Its white cone-shaped stipe contrasts the cap which grows to a diameter of around 3 inches.

The caps of the species have a rare type of waxy shape which has sometimes led to the comparison of the species with the shape of an ear.

Partly edible, this is a species that grows in coniferous and broadleaf woodlands.

It’s believed the cap can be eaten after cooking but there are reports showing the species is not edible and shouldn’t be picked.

Oak-loving Elfin Saddles have no distinguishing flavor or smell for them to be picked.

6. Dune Stinkhorn

Dune Stinkhorn

Black sections – gleba

Dune Stinkhorns (Phallus hadriani) eventually turn towards a black color of the gleba from an initial brown color.

This is a species with a common nature around the world as it has spread quickly.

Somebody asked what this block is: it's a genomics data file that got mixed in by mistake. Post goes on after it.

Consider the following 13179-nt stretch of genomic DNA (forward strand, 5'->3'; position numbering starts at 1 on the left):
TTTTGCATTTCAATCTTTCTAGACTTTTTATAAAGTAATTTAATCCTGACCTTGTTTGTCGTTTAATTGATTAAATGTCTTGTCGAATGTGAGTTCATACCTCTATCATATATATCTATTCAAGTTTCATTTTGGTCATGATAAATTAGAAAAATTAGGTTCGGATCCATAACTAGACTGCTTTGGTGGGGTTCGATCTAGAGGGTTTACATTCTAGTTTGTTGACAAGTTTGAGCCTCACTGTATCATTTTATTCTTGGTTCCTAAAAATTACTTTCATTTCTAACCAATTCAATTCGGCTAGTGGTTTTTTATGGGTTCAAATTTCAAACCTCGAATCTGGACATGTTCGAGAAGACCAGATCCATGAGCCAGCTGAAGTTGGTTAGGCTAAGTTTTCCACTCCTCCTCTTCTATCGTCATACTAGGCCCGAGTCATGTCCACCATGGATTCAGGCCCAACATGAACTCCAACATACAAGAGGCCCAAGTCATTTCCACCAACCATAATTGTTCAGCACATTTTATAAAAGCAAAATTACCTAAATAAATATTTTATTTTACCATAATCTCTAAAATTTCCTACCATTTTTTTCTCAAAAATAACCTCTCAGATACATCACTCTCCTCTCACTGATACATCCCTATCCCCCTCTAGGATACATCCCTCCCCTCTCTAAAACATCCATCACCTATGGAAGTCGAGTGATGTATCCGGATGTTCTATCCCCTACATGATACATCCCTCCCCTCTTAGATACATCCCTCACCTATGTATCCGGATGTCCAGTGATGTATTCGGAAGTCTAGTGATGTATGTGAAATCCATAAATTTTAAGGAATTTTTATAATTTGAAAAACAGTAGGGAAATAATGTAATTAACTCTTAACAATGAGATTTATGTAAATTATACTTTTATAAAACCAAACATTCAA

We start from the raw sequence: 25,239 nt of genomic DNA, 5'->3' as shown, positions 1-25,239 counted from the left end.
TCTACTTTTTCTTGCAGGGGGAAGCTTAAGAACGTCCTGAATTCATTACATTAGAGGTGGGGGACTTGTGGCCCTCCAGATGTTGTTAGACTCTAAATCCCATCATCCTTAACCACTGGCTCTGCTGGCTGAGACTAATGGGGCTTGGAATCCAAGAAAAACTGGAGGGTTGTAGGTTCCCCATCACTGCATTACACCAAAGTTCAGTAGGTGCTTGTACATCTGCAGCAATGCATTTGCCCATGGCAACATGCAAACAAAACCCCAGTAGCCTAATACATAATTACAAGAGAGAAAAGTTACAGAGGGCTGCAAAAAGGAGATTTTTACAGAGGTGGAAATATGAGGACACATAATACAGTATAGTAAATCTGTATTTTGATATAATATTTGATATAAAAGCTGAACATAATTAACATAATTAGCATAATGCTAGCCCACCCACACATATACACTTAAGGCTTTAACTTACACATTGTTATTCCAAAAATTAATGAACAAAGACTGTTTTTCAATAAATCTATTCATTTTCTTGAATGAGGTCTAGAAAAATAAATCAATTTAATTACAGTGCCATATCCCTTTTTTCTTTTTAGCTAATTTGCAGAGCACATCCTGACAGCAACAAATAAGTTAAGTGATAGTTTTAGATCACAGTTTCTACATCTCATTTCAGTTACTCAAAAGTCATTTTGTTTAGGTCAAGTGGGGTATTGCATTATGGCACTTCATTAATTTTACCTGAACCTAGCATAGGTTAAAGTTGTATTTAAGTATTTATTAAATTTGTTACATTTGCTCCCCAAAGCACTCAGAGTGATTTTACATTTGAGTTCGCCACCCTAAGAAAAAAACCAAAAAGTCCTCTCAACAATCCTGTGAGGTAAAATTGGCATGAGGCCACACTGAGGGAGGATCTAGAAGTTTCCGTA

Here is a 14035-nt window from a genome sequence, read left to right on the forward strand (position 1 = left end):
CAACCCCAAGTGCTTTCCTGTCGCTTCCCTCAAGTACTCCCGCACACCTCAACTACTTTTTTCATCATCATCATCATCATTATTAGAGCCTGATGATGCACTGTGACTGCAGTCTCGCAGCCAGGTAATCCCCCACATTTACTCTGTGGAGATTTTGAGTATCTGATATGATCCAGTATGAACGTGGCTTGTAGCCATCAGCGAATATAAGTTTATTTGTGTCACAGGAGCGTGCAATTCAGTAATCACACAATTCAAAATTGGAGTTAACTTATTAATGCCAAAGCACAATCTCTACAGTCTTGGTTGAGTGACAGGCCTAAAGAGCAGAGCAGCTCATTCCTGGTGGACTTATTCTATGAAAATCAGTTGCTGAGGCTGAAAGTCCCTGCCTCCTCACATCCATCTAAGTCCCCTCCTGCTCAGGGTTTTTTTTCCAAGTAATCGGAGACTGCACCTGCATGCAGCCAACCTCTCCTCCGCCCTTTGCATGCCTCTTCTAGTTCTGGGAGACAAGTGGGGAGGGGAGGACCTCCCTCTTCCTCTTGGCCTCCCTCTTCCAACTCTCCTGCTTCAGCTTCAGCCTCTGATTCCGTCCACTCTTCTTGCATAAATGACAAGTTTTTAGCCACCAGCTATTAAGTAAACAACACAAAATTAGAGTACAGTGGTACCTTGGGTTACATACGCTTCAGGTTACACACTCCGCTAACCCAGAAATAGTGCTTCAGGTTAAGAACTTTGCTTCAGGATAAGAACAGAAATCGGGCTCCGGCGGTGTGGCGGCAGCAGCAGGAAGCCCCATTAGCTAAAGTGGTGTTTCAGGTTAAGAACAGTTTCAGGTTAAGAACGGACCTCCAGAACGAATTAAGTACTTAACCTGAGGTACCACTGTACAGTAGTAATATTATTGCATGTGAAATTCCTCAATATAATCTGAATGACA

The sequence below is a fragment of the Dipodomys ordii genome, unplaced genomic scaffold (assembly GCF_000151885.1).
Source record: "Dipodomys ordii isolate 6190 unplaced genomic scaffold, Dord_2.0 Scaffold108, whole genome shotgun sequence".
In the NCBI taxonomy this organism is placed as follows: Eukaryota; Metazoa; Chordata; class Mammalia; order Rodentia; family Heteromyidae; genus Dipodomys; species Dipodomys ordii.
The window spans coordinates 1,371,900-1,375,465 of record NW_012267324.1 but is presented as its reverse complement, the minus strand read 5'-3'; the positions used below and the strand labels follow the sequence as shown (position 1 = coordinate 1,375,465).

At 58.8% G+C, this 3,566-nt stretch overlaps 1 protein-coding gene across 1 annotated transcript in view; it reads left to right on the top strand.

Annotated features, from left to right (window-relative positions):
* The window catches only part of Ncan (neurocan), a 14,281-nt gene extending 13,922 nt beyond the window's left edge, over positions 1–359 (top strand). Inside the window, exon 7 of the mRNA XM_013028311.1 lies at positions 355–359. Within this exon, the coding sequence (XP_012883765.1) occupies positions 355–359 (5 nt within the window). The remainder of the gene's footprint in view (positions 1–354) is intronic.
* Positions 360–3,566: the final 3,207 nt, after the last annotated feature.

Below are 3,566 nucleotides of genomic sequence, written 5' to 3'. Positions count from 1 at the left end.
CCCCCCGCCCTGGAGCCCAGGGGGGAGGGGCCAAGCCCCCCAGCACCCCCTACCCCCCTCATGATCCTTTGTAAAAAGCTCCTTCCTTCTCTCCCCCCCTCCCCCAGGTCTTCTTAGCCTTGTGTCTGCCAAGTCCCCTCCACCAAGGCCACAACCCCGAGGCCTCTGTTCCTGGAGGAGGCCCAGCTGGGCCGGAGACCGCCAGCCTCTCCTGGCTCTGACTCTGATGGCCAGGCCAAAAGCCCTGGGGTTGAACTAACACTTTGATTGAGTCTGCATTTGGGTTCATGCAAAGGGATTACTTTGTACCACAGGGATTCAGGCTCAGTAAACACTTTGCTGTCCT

Wood import exports are believed to have led to its quick expansion. Woodchips are a common type of material this species has spread across the continent.

The odor of the species is mostly unpleasant and even off-putting.

However, the odor of this stinky fungi may also be pleasant, depending on the season and its growth stages.

Its odor is more important than with other species as it relies on it to attract flies that spread its spores.

Furthermore, this is a species that typically needs a specific type of sandy habitat to spread and not a humid classic temperate forest habitat to spread.

Even protected by law in some countries, Dune Stinho9rns may be edible in its early growth stages.

7. Star-capped Coprinus

Star-capped Coprinus

Black sections – gills

Initially egg and bell-shaped, Star-capped Coprinus (Coprinus calyptratus) are mushrooms that show their black gills as they grow.